Through the letters, Juliet and the reader, learns the origins of the society. When the German soldiers controlled Guernsey during the occupation of the Channel Islands from 1940-1945, the islanders were living under strict rules and people were severely oppressed. Eating their own livestock was also prohibited. However, several islanders concocted a clever scheme that could save a pig for themselves. When one farmer’s pig died, several farmers would pass around the carcass, each reporting the death of their own pig to the German officials. Farmers could then hide away one of their pigs to a laughter in secrecy and eat with their friends and neighbours. 

“None of us had any experience with literary societies, so we made our own rules: we took turns speaking about he books we’d read …We read books, talked books, argued over books and became dearer and dearer to one another. Other Islanders asked to join us, and our evenings together became bright, lively times-we could almost forget, now and then, the darkness outside. We still meet every fortnight”

One evening, the islander’s feasted on one such secret pig. German soldiers discovered the gathering and immediately demanded to know why they had broken the curfew. Elizabeth McKenna saved them all by telling the story of how their meeting was the first gathering of a new livery club on the island. Thankfully, the story was bought. 

Thus, the society was born. They met every fortnight and grew close together: the own little community. Most members knew nothing of literature but discovered an author or genre that appealed to their own personalities. Literature help boost morale and spirits. They read all kinds of literary texts from Charles Lamb to the Brontë sisters. The society enabled the island to find solace and forget, briefly, the horrors of war. 

“We clung to books and to our friends; they reminded us that we had another part to us.” 

As letters and time passes, Juliet learns more and yearns to meet her new friends in Guernsey. It also gives her opportunity to get away from the overwhelming attention from a male suitor. Upon her arrival, relationships are strengthened and life in London doesn’t appear to be so appealing anymore. Most significantly, she grows increasing close to Kit and eventually applies for her adoption. 

Juliet also falls in love with Dawsey and proposes marriage to him. Juliet’s time on the island has changed everything. She even begs Sidney to visit her and see for himself the charm and friendliness of these people. Finally, with Sidney’s help, she decides her next book would be: the life of Elizabeth McKenna. Her life was central to life on this island. What is rather touching, Elizabeth helps Juliet find herself too. Julie’s life decisions provide the self-fulfilment and happiness she had been longing for.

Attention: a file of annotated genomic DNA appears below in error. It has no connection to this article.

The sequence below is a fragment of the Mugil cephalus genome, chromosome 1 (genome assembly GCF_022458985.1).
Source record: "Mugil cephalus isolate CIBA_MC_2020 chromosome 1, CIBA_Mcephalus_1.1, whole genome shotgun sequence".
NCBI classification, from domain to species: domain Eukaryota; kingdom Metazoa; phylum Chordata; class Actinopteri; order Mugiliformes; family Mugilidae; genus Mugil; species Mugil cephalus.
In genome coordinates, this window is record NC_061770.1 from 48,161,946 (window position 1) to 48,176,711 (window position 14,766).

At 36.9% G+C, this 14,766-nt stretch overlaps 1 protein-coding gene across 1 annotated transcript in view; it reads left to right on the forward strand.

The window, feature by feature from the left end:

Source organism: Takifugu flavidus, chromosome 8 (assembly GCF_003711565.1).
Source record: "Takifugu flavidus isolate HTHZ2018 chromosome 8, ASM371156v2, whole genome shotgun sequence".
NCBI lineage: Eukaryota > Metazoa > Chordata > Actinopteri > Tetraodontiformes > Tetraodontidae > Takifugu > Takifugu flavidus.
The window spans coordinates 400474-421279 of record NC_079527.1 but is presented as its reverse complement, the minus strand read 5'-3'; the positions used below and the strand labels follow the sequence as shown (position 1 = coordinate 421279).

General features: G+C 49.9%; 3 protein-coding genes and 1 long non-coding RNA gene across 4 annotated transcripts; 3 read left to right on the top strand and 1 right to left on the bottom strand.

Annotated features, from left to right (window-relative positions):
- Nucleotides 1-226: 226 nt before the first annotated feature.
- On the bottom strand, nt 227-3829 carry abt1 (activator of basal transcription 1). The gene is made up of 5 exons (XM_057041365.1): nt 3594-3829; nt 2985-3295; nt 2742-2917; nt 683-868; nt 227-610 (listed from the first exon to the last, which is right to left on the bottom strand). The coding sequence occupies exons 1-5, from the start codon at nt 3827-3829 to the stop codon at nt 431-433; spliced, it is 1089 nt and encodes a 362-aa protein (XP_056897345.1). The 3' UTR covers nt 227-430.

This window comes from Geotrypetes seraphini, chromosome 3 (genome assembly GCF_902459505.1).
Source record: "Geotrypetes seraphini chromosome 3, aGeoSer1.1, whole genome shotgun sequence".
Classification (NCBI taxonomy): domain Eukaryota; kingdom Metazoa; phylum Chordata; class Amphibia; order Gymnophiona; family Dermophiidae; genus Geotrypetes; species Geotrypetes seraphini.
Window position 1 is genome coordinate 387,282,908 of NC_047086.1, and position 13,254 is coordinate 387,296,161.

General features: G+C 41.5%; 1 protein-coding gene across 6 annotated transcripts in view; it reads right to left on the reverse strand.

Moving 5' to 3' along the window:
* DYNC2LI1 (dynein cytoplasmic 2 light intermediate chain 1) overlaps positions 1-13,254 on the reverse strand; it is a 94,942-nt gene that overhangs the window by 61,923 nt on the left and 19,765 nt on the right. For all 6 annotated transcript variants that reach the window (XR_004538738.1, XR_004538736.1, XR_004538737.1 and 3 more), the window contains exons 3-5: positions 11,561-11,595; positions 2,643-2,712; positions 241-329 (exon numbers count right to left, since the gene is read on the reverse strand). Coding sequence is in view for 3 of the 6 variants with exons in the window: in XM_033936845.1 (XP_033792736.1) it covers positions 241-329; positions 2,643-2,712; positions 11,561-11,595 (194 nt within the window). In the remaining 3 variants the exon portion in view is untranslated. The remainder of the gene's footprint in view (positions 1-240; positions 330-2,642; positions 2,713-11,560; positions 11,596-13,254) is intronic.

“I don’t want to be married just to be married. I can’t think of anything lonelier than spending the rest of my life with someone I can’t talk to, or worse, someone I can’t be silent with.” 

As the novel closes, Juliet is dedicated to writing her new book to honour the life of Elizabeth. After all, she is the heart and soul of this group. 

“If I could have anything I wanted, I would choose story without end, and it seems I have lots of company in that.”

This book is pure magic. I laughed and felt the pain of the islander’s when they lost Elizabeth. It’s heartwarming and I couldn’t recommend it highly enough. The use of letters as the narrative structure emphasises the emotions and the secrecy of this society. I was sad this novel came to a close. 

Big love x

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New William Shakespeare Statue: Stratford upon Avon

Hey guys! 

So, it was the last day of my holiday today and I had a lovely lunch with my Momma at the RSC Rooftop Restaurant. Whilst we were there, I made her come and see the new Shakespeare statue. He is a real beauty. With the sun shining (hence the squinting expression!) in front of him, it was the perfect excuse for a photo moment! 

 

The position outside the theatre on Bancroft Gardens is perfect. He is welcoming all to our wonderful town.

He was created by Lawrence Holofcener who wanted to make this to celebrate the 400th anniversary of the death of Shakespeare later this month. He was given to the town to mark this historical event. There’s a number of events coming up for the anniversary, including a visit from Prince Charles. 

The statue was unveiled on February 23rd, the 90th birthday of Holofcener. What emotional and wonderful timing. Also, what a really thoughtful gift. Stratfordians love him!